From Russian tanks to Air Force trombones

  • Published
  • By Jennifer Hensley
  • Fuji Flyer contributor
Staff Sgt. Vladimir Tchekan's life reads like a real-life movie script. After all, he's dodged tanks, was a musician in a popular rock band and even helped orphans in Thailand. Sergeant Tchekan isn't a movie star, but he is living the American dream - Air Force style. 

Born and raised in Moscow, Sergeant Tchekan spent his youth living under the thumb of the Russian Communist regime. The son of a railroad engineer and doctor, Sergeant Tchekan's dream was to study music. 

However, when his turn came to serve in the Russian military, he found himself playing with tanks instead of playing music. 

"Because I was a musician, I hoped I would get lucky and play in the field band," said Sergeant Tchekan, U.S. Air Force Band of the Pacific-Asia trombone player. "Instead, I was assigned to a tank division as a foot soldier to run behind the tanks." 

After two years, Sergeant Tchekan's obligation to the Russian military was up, and it couldn't have come at a sweeter time. 

"My time was up just as President Ronald Regan and Mikhail Gorbachev began talks," said the sergeant. "For me, that meant freedom." 

His discharge from the military meant that he could get back to his first love - music.
He reunited with his local Russian band mates and before long, they had a following. They even opened at the 1989 Moscow Music Peace Festival for bands like Bon Jovi, Motley Crue and Ozzy Osbourne.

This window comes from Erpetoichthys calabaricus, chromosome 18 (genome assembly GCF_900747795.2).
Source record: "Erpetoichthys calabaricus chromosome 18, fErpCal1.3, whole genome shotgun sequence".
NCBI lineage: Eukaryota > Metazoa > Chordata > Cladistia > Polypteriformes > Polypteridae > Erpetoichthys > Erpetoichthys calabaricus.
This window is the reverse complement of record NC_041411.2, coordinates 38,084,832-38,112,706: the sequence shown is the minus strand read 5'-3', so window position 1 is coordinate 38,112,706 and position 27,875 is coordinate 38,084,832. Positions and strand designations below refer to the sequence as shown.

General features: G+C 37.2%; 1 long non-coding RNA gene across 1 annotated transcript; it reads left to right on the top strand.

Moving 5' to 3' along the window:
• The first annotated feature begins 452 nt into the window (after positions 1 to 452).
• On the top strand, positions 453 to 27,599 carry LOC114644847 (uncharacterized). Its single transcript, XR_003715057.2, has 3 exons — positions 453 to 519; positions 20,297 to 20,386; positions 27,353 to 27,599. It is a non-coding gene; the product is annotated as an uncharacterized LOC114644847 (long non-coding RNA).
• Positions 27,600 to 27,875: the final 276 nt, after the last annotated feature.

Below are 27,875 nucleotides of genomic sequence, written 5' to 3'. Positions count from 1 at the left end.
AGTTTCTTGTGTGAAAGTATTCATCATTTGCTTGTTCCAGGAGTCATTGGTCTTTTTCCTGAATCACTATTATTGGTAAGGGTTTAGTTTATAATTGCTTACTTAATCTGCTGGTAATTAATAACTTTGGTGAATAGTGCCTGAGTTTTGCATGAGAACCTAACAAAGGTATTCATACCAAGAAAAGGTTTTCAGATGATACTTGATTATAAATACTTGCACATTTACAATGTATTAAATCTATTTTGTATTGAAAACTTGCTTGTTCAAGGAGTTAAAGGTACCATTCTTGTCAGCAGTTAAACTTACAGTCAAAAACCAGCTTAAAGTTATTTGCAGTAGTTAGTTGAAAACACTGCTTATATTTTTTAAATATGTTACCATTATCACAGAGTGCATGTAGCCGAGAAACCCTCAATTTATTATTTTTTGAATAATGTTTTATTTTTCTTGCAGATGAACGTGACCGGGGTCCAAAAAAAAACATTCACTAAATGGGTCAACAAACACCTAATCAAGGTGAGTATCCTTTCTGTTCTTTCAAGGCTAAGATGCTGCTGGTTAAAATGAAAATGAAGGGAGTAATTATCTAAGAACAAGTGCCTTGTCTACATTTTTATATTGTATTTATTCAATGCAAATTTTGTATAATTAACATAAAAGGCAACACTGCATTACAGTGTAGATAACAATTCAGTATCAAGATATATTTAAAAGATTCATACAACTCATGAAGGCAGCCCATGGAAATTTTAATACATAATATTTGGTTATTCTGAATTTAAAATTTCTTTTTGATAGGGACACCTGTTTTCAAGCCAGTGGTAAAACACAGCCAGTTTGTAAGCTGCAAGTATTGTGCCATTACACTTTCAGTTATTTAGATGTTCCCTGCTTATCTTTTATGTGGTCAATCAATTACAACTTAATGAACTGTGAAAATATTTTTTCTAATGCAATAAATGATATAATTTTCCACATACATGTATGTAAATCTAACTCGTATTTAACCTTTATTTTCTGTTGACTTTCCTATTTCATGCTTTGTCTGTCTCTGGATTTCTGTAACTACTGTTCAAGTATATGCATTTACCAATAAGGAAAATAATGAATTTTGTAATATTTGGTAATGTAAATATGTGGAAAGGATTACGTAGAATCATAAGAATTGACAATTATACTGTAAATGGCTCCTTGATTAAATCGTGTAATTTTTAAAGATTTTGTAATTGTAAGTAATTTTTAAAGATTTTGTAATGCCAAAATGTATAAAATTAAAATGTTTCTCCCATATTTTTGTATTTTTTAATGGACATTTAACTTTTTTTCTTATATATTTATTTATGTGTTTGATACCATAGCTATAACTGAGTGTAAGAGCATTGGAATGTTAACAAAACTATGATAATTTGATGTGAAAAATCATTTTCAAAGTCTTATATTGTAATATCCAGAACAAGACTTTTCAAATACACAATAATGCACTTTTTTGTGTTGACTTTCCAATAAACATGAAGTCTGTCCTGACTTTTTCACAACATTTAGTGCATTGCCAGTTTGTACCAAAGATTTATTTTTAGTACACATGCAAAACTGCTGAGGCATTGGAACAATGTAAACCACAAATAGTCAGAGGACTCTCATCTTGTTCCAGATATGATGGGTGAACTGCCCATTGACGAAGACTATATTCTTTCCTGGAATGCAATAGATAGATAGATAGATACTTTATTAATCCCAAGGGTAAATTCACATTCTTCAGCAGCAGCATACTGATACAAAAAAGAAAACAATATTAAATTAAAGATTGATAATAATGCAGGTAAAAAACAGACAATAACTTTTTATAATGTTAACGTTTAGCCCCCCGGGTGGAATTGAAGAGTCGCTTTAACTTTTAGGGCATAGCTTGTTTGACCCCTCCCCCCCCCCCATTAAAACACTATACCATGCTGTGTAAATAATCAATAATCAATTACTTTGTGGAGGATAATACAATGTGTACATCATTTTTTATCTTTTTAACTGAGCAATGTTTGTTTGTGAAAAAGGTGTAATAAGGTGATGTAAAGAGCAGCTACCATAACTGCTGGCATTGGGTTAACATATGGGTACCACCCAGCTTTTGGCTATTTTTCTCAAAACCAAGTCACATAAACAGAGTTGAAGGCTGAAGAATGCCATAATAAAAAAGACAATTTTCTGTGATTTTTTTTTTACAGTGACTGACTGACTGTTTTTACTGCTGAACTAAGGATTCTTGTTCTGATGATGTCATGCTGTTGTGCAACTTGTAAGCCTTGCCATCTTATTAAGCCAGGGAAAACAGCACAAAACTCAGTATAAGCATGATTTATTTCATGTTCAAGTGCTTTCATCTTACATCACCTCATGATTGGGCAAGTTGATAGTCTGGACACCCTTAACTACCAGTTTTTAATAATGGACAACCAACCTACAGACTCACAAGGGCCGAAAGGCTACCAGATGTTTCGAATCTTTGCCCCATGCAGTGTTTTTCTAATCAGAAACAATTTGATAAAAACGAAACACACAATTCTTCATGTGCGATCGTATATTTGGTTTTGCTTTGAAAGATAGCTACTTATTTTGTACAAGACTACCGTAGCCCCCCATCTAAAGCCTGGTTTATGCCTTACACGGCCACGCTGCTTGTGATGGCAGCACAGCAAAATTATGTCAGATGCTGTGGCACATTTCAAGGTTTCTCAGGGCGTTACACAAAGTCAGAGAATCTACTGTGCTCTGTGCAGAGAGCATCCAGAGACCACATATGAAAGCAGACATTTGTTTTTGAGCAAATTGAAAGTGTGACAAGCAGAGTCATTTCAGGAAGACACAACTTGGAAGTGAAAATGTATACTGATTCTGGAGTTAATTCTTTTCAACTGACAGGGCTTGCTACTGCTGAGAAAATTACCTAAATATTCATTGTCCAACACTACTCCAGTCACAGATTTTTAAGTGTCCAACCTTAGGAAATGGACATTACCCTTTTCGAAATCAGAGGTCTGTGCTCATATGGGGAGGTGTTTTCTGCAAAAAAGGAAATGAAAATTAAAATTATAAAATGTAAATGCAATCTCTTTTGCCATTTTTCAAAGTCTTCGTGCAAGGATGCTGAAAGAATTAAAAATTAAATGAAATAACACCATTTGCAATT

But once the band's fame waned, Sergeant Tchekan knew he had to move on.
Before serving in the Russian military, Sergeant Tchekan studied music in college. He knew he wanted to finish school but at the time, he didn't have many options in Russia. He set his sights on America and the rest is history. 

"I came to America on a student visa. I got scholarships and worked hard to learn English," said the trombone player. "Before long, I had a degree, but still needed a job."
After several years of traveling and performing, he longed for more stability. 

"I made friends with some people who were in the United States military and they encouraged me to join," said Sergeant Tchekan. "It sounded so different from my time in the Russian military. More freedom, more benefits and a system based on values." 

Sergeant Tchekan had only one question before joining the Air Force in 1999, "Am I going to run behind a tank?" 

Not only is he not running behind a tank, Sergeant Tchekan is doing what he set out to do all those years ago. 

He is an accomplished Air Force musician and performing all over the world. And those performances have allowed him to see places in a different light. 

"I have been to countries that have suffered just like Russia," he said. "To see them as an American is very different." 

Several years into his enlistment, his life as an American citizen came full circle when he was called to perform at the funeral of someone who unknowingly changed his life. 

"I was able to leave Russia because of President Ronald Reagan. Then I was called to perform at his funeral," he said. 

For Sergeant Tchekan, the experience was life-changing. 

He can recount each detail of the funeral service and said he is grateful for the opportunity to give back. 

"It was sad but amazing moment. I will never forget it."